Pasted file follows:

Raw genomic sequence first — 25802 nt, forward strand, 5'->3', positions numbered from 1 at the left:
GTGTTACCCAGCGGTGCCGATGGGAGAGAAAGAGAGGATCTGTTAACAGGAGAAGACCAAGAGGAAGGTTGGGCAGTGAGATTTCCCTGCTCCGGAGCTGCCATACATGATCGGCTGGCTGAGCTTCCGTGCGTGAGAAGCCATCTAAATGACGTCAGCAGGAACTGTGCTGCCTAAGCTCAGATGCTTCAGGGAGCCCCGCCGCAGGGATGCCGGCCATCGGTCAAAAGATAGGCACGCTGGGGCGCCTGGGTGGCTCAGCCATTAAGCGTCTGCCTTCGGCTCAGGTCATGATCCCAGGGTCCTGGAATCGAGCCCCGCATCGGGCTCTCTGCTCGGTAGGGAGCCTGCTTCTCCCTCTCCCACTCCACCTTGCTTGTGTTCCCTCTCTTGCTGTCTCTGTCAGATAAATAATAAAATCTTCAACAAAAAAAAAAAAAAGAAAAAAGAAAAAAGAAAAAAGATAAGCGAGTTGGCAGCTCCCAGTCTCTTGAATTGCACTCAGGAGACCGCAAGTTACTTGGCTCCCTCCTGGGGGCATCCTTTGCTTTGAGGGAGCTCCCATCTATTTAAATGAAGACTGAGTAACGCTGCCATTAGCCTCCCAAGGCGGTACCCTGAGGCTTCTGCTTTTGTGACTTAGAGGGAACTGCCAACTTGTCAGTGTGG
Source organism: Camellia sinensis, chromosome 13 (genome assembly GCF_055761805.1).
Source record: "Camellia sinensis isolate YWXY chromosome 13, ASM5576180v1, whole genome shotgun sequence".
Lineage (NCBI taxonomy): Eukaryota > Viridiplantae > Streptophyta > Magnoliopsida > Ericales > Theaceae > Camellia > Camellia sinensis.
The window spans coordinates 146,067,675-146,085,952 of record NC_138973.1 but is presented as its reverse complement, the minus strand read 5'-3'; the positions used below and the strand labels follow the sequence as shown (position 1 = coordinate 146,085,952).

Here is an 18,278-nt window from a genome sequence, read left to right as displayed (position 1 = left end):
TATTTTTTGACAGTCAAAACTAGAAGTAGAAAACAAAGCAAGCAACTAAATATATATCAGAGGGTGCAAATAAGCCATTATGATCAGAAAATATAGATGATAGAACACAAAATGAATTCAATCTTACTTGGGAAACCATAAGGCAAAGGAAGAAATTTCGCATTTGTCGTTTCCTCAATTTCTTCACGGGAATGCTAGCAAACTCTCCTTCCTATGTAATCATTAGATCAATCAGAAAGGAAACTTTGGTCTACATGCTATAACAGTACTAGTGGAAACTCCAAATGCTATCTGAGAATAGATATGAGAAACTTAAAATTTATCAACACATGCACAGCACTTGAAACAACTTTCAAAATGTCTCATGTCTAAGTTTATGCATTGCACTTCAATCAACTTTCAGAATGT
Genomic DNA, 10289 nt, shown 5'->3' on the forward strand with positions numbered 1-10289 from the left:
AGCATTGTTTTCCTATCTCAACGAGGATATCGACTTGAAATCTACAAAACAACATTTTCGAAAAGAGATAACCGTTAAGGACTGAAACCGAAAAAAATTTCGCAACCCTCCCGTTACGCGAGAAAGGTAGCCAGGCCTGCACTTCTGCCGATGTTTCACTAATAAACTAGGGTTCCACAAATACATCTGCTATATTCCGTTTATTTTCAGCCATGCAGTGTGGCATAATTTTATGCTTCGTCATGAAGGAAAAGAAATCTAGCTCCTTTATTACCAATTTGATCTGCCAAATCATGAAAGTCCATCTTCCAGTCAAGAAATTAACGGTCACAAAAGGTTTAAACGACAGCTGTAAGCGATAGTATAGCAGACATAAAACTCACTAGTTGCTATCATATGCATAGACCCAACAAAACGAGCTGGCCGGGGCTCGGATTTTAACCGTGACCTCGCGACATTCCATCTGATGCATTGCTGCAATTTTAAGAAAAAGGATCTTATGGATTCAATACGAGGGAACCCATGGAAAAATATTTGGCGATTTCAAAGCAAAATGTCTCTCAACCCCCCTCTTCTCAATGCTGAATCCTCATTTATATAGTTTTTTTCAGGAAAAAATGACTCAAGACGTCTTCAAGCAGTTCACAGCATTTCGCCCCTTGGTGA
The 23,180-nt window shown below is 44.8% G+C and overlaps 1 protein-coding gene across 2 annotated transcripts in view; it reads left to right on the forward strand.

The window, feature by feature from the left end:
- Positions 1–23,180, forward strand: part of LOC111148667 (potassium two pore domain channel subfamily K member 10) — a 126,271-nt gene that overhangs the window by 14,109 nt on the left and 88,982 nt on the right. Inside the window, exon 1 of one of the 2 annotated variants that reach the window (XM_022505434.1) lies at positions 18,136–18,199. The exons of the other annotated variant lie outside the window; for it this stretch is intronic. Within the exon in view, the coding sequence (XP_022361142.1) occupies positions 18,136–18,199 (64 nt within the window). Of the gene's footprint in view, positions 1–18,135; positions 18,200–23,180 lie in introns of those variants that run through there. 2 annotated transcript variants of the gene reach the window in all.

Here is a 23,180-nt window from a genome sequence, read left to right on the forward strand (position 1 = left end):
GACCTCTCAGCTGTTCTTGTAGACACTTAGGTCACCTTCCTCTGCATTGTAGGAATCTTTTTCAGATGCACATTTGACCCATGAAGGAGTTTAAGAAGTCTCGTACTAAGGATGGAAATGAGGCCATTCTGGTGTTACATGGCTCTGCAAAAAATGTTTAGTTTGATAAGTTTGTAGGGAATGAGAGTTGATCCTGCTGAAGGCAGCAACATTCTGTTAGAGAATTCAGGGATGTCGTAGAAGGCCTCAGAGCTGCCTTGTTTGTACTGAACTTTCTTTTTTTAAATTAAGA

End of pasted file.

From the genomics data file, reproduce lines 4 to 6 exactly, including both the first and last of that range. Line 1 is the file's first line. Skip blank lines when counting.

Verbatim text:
Source record: "Camellia sinensis isolate YWXY chromosome 13, ASM5576180v1, whole genome shotgun sequence".
Lineage (NCBI taxonomy): Eukaryota > Viridiplantae > Streptophyta > Magnoliopsida > Ericales > Theaceae > Camellia > Camellia sinensis.
The window spans coordinates 146,067,675-146,085,952 of record NC_138973.1 but is presented as its reverse complement, the minus strand read 5'-3'; the positions used below and the strand labels follow the sequence as shown (position 1 = coordinate 146,085,952).